The Outer Banks Voice – For dogs rescued from Moyock, a second chance

For dogs rescued from Moyock, a second chance

By Michelle Wagner | Outer Banks Voice on February 2, 2022

Breeder faces February 4 deadline to appeal seizure

Two of the 61 rescued dogs who needed medical attention. (Currituck Animal Shelter)

Tim Warren, the Moyock dog breeder who faces dozens of misdemeanor charges stemming from the neglect and abuse of 61 dogs, faces a February 4 deadline to appeal the animals’ seizure on January 28 at his Robert Walker Road business.

After Friday’s deadline, Currituck Animal Shelter will begin the adoption process for healthy enough dogs, according to Currituck County Public Information Officer Randall Edwards. “Anyone wanting to adopt should understand that these dogs will need care and it will take some time for them to return to full health, he told The Voice in an email.

Warren, who operates Bentwood Labradors, was charged with 61 counts of failing to provide medical care, adequate food and water and sanitary living conditions; eight counts of breach of restraint order; and eight counts of nuisance. He was also charged with one count of failing to provide veterinary care resulting in a death discovered at the time of the seizure. Warren could not be reached for comment. The Bentwood Labradors website appears to be down, indicating that it is currently undergoing maintenance.

Unfortunately, this kind of situation occurs across the country. Last fall, the Humane Society of Missouri helped rescue 97 dogs from the ownership of a formerly licensed breeder. Around the same time, more than 500 dogs were evacuated from a puppy mill in that state by the Animal Rescue League of Iowa.

The charges against Warren were issued after Currituck Animal Control officials received a report Jan. 28 of eight stray dogs on Robert Walker Road. Animal control officers Gina Maurer and Brandon Dozier answered the call and discovered the poor condition of the Bentwood kennels and the poor health of the dogs. At that point, they made the decision to seize the animals and enlisted other animal control officers and the Currituck County Sheriff’s Office for assistance.

“Many of the dogs are very underweight, many have dental health issues, and many have various other conditions, such as open wounds and skin conditions,” Edwards said in the email.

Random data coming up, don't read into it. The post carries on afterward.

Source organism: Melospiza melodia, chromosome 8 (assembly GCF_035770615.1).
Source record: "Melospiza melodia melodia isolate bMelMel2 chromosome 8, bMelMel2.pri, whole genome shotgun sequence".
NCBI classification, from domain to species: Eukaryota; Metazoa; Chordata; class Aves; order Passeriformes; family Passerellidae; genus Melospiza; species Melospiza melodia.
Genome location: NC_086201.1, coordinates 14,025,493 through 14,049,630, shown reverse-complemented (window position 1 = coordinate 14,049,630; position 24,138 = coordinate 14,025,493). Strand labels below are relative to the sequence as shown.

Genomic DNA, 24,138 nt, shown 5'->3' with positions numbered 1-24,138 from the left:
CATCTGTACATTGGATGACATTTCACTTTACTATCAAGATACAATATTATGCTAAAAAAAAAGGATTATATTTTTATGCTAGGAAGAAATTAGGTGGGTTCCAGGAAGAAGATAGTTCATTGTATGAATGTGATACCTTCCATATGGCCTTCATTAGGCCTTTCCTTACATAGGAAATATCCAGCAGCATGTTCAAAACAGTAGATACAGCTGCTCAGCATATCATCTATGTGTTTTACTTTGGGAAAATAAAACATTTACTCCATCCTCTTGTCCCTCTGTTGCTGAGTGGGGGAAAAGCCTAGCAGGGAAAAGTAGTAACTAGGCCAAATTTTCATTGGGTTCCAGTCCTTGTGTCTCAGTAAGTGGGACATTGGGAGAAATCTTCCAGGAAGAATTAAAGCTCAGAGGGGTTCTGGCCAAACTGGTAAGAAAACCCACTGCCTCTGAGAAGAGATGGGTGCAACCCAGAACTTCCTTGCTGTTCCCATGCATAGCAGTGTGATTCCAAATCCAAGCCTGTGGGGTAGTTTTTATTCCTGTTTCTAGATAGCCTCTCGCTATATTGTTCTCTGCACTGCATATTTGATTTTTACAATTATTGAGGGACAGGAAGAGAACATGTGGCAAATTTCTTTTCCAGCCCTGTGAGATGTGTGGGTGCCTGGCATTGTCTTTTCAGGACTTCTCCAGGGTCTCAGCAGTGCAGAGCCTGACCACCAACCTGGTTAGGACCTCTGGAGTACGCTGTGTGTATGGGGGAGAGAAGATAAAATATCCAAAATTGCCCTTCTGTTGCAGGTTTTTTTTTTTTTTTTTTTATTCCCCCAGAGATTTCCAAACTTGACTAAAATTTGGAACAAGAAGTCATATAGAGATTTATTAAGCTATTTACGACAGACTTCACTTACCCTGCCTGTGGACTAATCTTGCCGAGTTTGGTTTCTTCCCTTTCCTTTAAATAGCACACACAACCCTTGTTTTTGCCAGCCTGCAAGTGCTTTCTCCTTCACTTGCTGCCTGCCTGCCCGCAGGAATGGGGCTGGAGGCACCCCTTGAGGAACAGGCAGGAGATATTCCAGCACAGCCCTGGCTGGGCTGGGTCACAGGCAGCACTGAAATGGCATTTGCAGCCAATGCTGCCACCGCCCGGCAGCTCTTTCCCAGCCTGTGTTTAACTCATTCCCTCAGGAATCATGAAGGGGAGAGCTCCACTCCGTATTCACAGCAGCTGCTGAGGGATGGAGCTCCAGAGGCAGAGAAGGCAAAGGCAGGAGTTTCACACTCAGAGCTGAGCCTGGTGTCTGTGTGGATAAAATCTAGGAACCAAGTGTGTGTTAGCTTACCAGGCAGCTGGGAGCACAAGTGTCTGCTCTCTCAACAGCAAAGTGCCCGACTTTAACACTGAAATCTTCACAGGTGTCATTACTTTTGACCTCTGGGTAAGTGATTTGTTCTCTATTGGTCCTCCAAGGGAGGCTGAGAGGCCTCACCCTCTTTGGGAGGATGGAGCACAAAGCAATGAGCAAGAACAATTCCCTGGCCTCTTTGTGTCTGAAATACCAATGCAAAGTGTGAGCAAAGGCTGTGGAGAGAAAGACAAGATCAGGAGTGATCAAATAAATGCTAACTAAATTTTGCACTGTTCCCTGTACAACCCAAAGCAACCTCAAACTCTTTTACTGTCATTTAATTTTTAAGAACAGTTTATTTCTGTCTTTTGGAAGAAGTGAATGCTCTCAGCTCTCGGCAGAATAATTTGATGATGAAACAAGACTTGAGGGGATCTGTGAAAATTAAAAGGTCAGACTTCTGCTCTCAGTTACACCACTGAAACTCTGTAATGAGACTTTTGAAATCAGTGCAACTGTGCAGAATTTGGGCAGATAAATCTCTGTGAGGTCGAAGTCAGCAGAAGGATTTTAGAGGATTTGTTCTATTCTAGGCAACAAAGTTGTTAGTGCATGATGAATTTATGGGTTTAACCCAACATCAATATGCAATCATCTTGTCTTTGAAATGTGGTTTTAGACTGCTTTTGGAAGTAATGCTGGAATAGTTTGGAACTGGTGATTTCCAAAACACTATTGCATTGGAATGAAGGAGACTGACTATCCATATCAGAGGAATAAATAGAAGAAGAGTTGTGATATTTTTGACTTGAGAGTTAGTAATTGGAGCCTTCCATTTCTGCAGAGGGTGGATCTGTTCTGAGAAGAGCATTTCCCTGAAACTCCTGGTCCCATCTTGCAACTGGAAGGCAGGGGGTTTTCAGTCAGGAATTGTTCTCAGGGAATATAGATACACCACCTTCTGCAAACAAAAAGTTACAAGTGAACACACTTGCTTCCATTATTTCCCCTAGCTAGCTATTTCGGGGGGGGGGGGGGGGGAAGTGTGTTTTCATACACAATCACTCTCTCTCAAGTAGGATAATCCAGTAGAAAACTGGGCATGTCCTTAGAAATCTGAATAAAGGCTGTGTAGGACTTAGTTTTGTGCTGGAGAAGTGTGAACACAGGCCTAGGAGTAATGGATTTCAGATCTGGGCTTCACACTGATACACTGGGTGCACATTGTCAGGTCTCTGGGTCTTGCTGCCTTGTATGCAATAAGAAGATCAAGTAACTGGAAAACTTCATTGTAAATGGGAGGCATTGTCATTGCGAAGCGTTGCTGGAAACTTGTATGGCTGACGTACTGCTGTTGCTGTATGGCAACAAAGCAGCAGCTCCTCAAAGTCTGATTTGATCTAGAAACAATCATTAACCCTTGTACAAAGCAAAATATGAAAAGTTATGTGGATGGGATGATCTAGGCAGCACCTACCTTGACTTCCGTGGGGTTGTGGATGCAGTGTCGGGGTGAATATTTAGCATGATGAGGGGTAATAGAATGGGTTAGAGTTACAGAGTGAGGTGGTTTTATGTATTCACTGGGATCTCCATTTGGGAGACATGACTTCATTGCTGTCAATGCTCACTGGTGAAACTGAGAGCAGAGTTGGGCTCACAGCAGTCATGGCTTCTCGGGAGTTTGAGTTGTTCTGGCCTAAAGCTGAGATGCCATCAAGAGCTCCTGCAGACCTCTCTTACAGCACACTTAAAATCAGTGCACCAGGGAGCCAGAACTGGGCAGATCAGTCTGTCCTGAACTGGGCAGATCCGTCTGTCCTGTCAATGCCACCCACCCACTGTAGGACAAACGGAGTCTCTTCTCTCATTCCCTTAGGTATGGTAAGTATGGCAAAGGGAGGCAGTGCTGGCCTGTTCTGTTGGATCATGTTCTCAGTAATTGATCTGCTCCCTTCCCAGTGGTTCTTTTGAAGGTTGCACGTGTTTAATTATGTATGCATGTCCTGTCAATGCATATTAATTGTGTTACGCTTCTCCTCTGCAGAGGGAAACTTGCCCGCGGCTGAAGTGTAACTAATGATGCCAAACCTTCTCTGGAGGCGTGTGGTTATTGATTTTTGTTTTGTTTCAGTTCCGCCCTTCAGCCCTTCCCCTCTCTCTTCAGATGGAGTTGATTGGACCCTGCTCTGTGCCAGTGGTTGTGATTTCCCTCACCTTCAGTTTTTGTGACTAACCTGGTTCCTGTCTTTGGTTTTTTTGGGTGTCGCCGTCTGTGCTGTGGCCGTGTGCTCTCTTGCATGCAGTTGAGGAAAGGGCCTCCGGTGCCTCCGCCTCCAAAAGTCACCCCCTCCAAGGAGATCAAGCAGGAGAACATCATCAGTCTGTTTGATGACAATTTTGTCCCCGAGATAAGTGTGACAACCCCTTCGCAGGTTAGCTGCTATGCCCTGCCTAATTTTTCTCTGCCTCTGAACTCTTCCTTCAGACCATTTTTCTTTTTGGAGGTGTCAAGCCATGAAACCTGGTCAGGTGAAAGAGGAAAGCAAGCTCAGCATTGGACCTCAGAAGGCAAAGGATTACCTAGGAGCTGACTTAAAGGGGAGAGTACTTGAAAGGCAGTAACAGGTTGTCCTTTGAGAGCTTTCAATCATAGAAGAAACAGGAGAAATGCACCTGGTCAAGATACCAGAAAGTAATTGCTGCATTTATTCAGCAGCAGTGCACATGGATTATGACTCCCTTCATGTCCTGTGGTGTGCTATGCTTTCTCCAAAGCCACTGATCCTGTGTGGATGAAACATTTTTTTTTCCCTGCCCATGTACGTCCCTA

As of January 31, four of the dogs were being cared for at the Roanoke Island Animal Clinic and two of the puppies, both four weeks old and weighing just one pound, were in foster care so they could receive medical attention. The rest of the animals are at the Currituck shelter, Edwards noted, and were due for evaluation Feb. 2 by a veterinarian.

“So we’ll know more after that,” Edwards added. “But they are all kept indoors, fed three times a day, and kept warm and cared for.”

Edwards said the county didn’t know how bad conditions were at the Moyock Labrador kennel until Jan. 28, when animal control officers got the call about the stray dogs. He said it was a well-run business in the past, but its previous owner died several years ago, at which time Warren took over the operation.

“Obviously it has slowly deteriorated to its current state,” Edwards added, noting that there are currently no dogs on the property. The closure of the business, he explained, will be determined during the legal process.

As for when the dogs will be available for adoption, Edwards said it will depend on each dog’s health and when they can be spayed or neutered. Along with returning to full health, he added that none of the dogs are house trained, so it will take time to train them in a home environment.

He added: “But all the dogs seem friendly (most are shy) and the shelter expects them to be great pets once they get healthy and trained.”

In a Feb. 1 Facebook post, the Currituck County Animal Shelter thanked the Coastal Humane Society and others for their contributions to the veterinary care of the dogs. “Many received supportive care, all received vaccinations and monthly preventative treatments,” the post read. “The majority of them will need dental work, several will need massive removals…several will need heartworm treatment.”

“We appreciate our community and surrounding areas rallying behind these dogs who deserve everything they receive.”

To find out how to help, visit the Currituck Animal Shelter Facebook page at Currituck Animal Shelter